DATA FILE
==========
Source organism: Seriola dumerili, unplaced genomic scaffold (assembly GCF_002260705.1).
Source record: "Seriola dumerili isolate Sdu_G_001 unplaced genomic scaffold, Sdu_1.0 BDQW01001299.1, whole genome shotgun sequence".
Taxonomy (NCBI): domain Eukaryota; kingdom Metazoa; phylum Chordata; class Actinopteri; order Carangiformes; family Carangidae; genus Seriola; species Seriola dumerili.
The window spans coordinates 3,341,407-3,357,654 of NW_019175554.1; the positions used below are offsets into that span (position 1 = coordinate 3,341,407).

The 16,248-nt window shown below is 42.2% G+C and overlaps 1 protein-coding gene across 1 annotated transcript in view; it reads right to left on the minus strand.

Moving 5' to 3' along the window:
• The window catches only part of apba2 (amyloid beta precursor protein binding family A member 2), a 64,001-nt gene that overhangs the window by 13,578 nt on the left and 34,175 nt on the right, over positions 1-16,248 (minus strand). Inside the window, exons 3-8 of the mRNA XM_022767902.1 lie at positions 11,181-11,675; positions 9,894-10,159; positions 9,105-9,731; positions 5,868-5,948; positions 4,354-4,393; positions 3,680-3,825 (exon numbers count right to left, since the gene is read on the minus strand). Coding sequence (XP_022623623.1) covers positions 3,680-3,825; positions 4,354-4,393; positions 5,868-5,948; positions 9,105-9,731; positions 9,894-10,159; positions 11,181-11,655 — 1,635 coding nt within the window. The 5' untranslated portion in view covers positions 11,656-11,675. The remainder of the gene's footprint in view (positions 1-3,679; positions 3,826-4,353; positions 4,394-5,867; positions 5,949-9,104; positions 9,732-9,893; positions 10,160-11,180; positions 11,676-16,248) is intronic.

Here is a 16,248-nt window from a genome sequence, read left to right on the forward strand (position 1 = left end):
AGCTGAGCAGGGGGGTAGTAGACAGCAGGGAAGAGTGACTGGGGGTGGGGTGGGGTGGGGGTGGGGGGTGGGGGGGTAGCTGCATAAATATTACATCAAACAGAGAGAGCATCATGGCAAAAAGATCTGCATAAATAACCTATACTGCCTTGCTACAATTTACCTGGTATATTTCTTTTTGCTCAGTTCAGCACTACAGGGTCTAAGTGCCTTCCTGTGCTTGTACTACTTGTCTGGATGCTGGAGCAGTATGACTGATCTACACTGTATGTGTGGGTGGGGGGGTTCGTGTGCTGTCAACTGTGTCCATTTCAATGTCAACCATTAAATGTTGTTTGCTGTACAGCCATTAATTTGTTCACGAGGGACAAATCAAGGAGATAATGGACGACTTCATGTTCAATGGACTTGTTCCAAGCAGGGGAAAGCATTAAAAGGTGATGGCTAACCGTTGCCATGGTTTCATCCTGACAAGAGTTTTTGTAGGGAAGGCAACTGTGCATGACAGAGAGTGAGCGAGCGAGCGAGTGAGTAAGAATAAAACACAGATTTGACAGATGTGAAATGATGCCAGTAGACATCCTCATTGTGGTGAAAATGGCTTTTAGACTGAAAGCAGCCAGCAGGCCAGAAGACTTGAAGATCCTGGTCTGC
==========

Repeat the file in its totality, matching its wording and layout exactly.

Source organism: Seriola dumerili, unplaced genomic scaffold (assembly GCF_002260705.1).
Source record: "Seriola dumerili isolate Sdu_G_001 unplaced genomic scaffold, Sdu_1.0 BDQW01001299.1, whole genome shotgun sequence".
Taxonomy (NCBI): domain Eukaryota; kingdom Metazoa; phylum Chordata; class Actinopteri; order Carangiformes; family Carangidae; genus Seriola; species Seriola dumerili.
The window spans coordinates 3,341,407-3,357,654 of NW_019175554.1; the positions used below are offsets into that span (position 1 = coordinate 3,341,407).

The 16,248-nt window shown below is 42.2% G+C and overlaps 1 protein-coding gene across 1 annotated transcript in view; it reads right to left on the minus strand.

Moving 5' to 3' along the window:
• The window catches only part of apba2 (amyloid beta precursor protein binding family A member 2), a 64,001-nt gene that overhangs the window by 13,578 nt on the left and 34,175 nt on the right, over positions 1-16,248 (minus strand). Inside the window, exons 3-8 of the mRNA XM_022767902.1 lie at positions 11,181-11,675; positions 9,894-10,159; positions 9,105-9,731; positions 5,868-5,948; positions 4,354-4,393; positions 3,680-3,825 (exon numbers count right to left, since the gene is read on the minus strand). Coding sequence (XP_022623623.1) covers positions 3,680-3,825; positions 4,354-4,393; positions 5,868-5,948; positions 9,105-9,731; positions 9,894-10,159; positions 11,181-11,655 — 1,635 coding nt within the window. The 5' untranslated portion in view covers positions 11,656-11,675. The remainder of the gene's footprint in view (positions 1-3,679; positions 3,826-4,353; positions 4,394-5,867; positions 5,949-9,104; positions 9,732-9,893; positions 10,160-11,180; positions 11,676-16,248) is intronic.

Here is a 16,248-nt window from a genome sequence, read left to right on the forward strand (position 1 = left end):
AGCTGAGCAGGGGGGTAGTAGACAGCAGGGAAGAGTGACTGGGGGTGGGGTGGGGTGGGGGTGGGGGGTGGGGGGGTAGCTGCATAAATATTACATCAAACAGAGAGAGCATCATGGCAAAAAGATCTGCATAAATAACCTATACTGCCTTGCTACAATTTACCTGGTATATTTCTTTTTGCTCAGTTCAGCACTACAGGGTCTAAGTGCCTTCCTGTGCTTGTACTACTTGTCTGGATGCTGGAGCAGTATGACTGATCTACACTGTATGTGTGGGTGGGGGGGTTCGTGTGCTGTCAACTGTGTCCATTTCAATGTCAACCATTAAATGTTGTTTGCTGTACAGCCATTAATTTGTTCACGAGGGACAAATCAAGGAGATAATGGACGACTTCATGTTCAATGGACTTGTTCCAAGCAGGGGAAAGCATTAAAAGGTGATGGCTAACCGTTGCCATGGTTTCATCCTGACAAGAGTTTTTGTAGGGAAGGCAACTGTGCATGACAGAGAGTGAGCGAGCGAGCGAGTGAGTAAGAATAAAACACAGATTTGACAGATGTGAAATGATGCCAGTAGACATCCTCATTGTGGTGAAAATGGCTTTTAGACTGAAAGCAGCCAGCAGGCCAGAAGACTTGAAGATCCTGGTCTGC